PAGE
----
Sep 21, 2013 13:22
Business owners or financial officers know the value of accurate forecasts. Whether the objective is determining revenue for the month, the year or the next few years, a company’s revenue forecast, for example, often impacts or dictates spending levels, hiring, sales promotions and a million other business decisions.
If the forecasts driving those decisions are faulty, how can the forecaster expect positive results from the compounded decisions?
Below are five recommendations that forecasters should bear in mind when preparing forecasts and reviewing their efficacy.
1. First, start with reasonable expectations, as the “perfect” forecast is unachievable. In a revenue forecast, it’s highly unlikely in even the most controlled of environments to predict each transaction and its timing. But even though a forecast maybe imperfect, it can still be effective.
2. Do your homework. Whenever it’s available use the data at your disposal to map out trends that have already occurred. In some cases, trends may be obvious (like the uptick frozen yogurt stores have during summer), but even subtle trends (like more people come to your restaurant on Tuesdays than Wednesdays) can be born from a quick perusal of point of sale systems or bookkeeping programs. Often times these reports are canned in the system; it’s just a matter of taking the time to review the thoroughly, looking for even small trends that could improve the accuracy of your forecasts.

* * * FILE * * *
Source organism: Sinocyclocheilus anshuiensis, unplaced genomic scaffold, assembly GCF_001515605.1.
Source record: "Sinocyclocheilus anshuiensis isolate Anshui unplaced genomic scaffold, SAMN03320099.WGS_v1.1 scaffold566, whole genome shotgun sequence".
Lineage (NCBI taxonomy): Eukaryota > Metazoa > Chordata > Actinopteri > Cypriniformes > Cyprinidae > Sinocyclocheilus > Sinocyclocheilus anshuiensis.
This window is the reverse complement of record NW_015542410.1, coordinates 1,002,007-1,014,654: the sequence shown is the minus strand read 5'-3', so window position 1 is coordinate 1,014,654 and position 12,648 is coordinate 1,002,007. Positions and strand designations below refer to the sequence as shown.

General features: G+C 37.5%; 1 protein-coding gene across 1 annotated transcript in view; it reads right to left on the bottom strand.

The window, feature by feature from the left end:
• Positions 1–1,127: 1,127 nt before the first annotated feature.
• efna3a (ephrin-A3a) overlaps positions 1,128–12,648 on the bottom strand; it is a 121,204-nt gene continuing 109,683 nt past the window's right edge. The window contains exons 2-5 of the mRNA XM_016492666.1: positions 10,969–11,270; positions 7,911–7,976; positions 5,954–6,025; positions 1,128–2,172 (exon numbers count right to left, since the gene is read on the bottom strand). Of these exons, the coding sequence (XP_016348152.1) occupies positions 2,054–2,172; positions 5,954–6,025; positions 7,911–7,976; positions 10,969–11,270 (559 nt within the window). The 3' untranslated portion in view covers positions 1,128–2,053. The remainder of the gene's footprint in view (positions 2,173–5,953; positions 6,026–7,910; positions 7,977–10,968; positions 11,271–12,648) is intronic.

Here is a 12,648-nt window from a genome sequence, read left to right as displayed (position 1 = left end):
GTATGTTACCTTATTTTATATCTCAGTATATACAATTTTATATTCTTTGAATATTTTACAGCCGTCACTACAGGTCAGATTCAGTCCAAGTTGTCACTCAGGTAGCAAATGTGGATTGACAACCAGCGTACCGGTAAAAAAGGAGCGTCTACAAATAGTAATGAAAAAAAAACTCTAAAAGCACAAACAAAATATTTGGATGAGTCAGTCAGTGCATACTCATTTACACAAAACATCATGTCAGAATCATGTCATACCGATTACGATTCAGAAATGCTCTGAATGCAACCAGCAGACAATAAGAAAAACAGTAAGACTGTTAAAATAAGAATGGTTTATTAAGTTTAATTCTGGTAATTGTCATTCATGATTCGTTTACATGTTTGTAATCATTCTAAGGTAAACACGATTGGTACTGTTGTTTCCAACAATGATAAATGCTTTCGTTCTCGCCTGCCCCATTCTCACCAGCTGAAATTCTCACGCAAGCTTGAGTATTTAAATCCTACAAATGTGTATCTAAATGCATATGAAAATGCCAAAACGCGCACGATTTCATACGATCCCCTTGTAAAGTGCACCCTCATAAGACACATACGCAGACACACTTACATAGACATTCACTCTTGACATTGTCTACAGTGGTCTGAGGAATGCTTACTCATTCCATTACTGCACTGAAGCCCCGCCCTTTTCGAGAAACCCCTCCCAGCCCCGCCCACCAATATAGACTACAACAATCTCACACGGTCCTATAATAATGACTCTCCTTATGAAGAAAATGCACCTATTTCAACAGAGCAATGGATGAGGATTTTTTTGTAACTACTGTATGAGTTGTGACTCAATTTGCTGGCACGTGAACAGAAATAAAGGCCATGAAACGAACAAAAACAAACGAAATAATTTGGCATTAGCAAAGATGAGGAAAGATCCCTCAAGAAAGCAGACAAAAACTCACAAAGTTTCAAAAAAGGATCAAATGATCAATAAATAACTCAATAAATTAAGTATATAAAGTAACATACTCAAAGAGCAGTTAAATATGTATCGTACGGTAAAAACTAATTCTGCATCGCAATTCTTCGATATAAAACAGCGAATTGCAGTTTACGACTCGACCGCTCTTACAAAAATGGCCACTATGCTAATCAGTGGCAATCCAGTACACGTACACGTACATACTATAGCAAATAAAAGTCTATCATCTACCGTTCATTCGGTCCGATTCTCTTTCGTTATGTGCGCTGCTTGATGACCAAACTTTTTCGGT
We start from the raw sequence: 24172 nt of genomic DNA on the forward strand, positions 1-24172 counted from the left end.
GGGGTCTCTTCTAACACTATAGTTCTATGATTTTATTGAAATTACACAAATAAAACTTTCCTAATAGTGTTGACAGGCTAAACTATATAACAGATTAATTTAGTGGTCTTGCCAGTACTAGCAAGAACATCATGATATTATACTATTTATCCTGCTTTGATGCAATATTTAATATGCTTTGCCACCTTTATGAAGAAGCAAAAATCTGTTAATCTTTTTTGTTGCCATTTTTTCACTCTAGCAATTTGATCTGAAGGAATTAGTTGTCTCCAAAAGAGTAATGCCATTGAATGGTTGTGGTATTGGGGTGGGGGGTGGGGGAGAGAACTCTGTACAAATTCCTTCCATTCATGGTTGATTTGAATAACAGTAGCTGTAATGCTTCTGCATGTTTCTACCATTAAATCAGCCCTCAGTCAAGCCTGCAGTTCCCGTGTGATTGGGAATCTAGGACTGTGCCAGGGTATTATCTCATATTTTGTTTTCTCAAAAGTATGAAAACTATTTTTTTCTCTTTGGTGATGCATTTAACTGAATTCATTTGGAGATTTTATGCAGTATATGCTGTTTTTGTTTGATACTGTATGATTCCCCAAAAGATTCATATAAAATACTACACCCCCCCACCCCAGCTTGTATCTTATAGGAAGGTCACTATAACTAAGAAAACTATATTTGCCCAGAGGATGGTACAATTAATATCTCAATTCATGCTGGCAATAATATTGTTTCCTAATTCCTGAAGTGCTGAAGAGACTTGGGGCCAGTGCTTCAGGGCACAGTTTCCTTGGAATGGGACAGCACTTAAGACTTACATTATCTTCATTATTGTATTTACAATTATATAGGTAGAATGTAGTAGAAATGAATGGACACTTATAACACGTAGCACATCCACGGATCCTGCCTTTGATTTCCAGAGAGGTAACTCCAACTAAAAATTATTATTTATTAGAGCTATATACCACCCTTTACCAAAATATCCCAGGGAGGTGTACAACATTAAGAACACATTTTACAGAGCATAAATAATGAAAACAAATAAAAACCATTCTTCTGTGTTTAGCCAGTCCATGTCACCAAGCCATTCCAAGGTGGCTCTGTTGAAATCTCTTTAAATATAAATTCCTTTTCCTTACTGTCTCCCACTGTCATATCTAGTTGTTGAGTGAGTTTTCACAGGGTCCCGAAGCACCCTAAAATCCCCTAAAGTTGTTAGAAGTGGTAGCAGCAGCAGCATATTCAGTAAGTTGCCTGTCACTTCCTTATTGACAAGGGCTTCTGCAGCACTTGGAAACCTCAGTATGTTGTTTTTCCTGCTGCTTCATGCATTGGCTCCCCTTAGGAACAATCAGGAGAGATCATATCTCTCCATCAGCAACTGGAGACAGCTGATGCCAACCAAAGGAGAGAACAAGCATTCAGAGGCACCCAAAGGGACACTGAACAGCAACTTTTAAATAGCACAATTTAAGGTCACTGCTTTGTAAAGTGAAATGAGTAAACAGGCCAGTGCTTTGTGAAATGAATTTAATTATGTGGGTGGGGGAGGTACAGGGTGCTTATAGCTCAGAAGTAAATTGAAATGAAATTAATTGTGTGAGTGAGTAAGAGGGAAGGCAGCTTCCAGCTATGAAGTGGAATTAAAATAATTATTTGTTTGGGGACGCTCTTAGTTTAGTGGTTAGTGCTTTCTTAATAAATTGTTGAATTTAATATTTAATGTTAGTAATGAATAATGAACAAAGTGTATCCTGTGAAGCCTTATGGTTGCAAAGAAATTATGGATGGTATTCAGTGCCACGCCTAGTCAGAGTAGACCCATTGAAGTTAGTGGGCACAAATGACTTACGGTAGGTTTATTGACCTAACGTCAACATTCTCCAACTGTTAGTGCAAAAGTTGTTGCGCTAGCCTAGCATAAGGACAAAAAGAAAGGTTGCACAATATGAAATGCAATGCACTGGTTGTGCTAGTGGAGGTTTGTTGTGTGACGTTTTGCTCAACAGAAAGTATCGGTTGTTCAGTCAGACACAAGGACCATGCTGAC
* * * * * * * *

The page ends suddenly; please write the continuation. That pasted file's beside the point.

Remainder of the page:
3. If you are using benchmarks to assess your forecasting performance, don’t trust the benchmarks blindly. Larger organizations set goals around the performance of their forecasts and set these goals based on “industry averages” or best-in-class performers. Like all benchmarks, however, forecasting benchmarks must be audited: is the source of the data credible, are the benchmarks reported using the same time frame (day, week, month) as your data, and are the metrics even the same?
4. When you have access to a software or program that does a reasonable job of forecasting, put some trust in these forecasts so that management time can be spent on other projects that add value to the company. It’s likely their time and attention are demanded elsewhere.
For accounting firms that take on business consulting engagements and for financially savvy business owners, Sageworks offers a financial forecasting solution as part of the ProfitCents suite.